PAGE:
Secondment host profile: ActionAid

Posted: 19 May, 2023

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DOROTHY COFUND fellows are encouraged to undertake a non-academic secondment as part of their fellowship. Fellows are free to arrange secondments with any relevant organisation, in discussion with their supervisor. However, many organisations within Ireland have indicated an interest in acting as hosts. We will profile some of the potential secondment hosts here on the site, to help you learn more about some of the potential opportunities available. 

In this feature, we hear from Gráinne Kilcullen, Head of Programmes at ActionAid Ireland. 

  • How would you describe ActionAid’s work and remit to someone unfamiliar with your work?

ActionAid Ireland is part of a worldwide federation working across 45 countries and representing a global movement of people claiming their human rights. We campaign against injustice and work to strengthen the capacity and agency of people living in poverty and exclusion, especially women, to assert their rights.

Around the world, ActionAid Ireland partners with local women’s organisations, who know exactly the changes their communities need – and we support them to design and lead programmes that will make those changes happen.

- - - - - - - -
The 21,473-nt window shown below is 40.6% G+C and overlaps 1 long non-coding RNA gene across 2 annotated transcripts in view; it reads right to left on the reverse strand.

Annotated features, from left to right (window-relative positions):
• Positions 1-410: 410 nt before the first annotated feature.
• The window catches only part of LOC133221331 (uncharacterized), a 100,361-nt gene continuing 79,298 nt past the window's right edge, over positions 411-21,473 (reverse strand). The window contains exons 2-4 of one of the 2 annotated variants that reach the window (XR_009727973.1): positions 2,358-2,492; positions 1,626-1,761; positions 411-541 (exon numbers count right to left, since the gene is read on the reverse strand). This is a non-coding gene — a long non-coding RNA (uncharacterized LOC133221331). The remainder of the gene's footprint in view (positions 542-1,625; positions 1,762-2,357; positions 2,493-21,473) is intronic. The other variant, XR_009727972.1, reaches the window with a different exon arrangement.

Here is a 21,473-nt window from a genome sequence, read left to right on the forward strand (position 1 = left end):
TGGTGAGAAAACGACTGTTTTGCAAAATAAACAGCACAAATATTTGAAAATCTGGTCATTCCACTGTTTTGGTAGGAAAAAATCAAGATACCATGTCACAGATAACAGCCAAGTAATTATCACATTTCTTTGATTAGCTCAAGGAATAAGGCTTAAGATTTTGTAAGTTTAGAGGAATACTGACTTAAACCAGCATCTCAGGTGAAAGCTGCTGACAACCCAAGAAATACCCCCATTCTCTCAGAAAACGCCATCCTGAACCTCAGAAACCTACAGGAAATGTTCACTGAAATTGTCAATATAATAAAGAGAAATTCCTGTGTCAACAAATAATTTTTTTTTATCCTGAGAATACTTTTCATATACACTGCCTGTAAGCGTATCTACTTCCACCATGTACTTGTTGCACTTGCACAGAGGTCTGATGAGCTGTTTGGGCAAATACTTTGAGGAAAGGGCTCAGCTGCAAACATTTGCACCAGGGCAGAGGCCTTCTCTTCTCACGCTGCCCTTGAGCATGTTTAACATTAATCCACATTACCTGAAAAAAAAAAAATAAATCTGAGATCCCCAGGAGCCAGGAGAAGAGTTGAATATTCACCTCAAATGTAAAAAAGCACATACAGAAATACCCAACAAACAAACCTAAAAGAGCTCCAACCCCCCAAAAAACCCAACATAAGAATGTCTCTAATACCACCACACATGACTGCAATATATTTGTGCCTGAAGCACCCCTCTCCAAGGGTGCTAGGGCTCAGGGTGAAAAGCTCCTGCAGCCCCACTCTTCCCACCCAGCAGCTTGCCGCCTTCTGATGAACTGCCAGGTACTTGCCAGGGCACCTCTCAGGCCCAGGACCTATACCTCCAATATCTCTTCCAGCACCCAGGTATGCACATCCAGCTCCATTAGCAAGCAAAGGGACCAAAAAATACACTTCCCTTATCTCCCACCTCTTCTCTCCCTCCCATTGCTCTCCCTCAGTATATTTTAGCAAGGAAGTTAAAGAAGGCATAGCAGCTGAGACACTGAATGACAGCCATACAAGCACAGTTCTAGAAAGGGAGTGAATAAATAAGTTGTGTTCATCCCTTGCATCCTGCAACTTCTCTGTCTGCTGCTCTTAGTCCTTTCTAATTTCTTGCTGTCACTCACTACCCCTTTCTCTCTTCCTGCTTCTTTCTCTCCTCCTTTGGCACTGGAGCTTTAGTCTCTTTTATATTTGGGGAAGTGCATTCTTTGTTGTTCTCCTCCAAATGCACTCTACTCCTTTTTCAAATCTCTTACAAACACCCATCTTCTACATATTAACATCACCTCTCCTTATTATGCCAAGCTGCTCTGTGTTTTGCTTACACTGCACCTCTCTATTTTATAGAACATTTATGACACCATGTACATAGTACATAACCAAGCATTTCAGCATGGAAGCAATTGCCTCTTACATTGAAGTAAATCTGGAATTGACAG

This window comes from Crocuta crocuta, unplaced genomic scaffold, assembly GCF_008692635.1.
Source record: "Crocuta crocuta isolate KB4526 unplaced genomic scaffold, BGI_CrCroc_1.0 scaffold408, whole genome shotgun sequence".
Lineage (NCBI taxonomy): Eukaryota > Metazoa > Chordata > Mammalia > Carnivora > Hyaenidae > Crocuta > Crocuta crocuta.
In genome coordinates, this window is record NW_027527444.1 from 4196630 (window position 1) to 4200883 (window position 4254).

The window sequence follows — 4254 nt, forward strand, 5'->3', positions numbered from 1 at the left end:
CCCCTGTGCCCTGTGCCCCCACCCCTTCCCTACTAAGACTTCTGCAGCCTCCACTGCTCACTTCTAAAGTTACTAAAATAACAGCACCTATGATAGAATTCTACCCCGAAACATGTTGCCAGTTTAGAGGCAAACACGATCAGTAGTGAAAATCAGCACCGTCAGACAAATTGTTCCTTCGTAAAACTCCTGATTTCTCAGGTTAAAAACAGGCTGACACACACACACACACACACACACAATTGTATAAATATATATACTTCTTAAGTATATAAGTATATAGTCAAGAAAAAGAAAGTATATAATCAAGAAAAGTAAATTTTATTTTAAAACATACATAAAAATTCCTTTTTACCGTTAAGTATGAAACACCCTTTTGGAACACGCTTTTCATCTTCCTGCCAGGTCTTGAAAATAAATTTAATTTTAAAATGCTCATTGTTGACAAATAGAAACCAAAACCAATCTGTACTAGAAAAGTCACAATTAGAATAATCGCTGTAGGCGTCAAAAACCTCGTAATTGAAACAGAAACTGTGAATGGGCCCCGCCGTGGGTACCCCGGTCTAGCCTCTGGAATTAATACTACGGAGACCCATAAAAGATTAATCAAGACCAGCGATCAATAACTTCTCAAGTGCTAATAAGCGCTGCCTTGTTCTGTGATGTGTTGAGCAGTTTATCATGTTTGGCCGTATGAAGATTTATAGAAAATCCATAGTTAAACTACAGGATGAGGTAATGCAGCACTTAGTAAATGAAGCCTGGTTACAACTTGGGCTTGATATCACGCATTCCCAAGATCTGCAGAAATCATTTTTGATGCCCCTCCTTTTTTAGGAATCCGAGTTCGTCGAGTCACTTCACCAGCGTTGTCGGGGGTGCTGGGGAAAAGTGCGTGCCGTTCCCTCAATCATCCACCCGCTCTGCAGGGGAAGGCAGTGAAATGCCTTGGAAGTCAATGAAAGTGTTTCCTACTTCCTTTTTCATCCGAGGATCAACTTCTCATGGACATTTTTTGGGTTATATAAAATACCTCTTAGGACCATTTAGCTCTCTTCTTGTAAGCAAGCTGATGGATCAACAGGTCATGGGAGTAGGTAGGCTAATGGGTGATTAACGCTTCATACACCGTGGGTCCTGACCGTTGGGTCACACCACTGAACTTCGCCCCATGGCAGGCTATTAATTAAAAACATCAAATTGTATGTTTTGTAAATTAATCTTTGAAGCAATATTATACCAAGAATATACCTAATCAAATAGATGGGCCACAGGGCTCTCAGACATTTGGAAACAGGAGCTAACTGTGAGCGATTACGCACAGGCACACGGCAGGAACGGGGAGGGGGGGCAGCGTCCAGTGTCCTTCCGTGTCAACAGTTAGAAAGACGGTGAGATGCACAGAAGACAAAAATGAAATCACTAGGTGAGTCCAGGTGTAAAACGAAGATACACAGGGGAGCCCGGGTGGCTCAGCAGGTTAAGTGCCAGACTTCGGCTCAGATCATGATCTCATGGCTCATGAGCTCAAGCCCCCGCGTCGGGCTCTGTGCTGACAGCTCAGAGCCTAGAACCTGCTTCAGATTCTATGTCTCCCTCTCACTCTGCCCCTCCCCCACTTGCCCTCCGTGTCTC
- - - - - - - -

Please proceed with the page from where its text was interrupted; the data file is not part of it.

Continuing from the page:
Our key thematic areas of focus are:

    • Addressing the causes of gender based violence (GBV) by working in communities to prevent and respond to violence against women and girls; working with women’s groups and networks who train different professionals (police, teachers, parents, legal practitioners) to identify and report violence; and campaigning to change laws and policies that help to end GBV.
    • Supporting and promoting women’s leadership in humanitarian emergencies to ensure their roles and skills in humanitarian response is recognised, and that women are empowered to make decisions about the needs of their communities and play a central role in a mostly male dominated arena.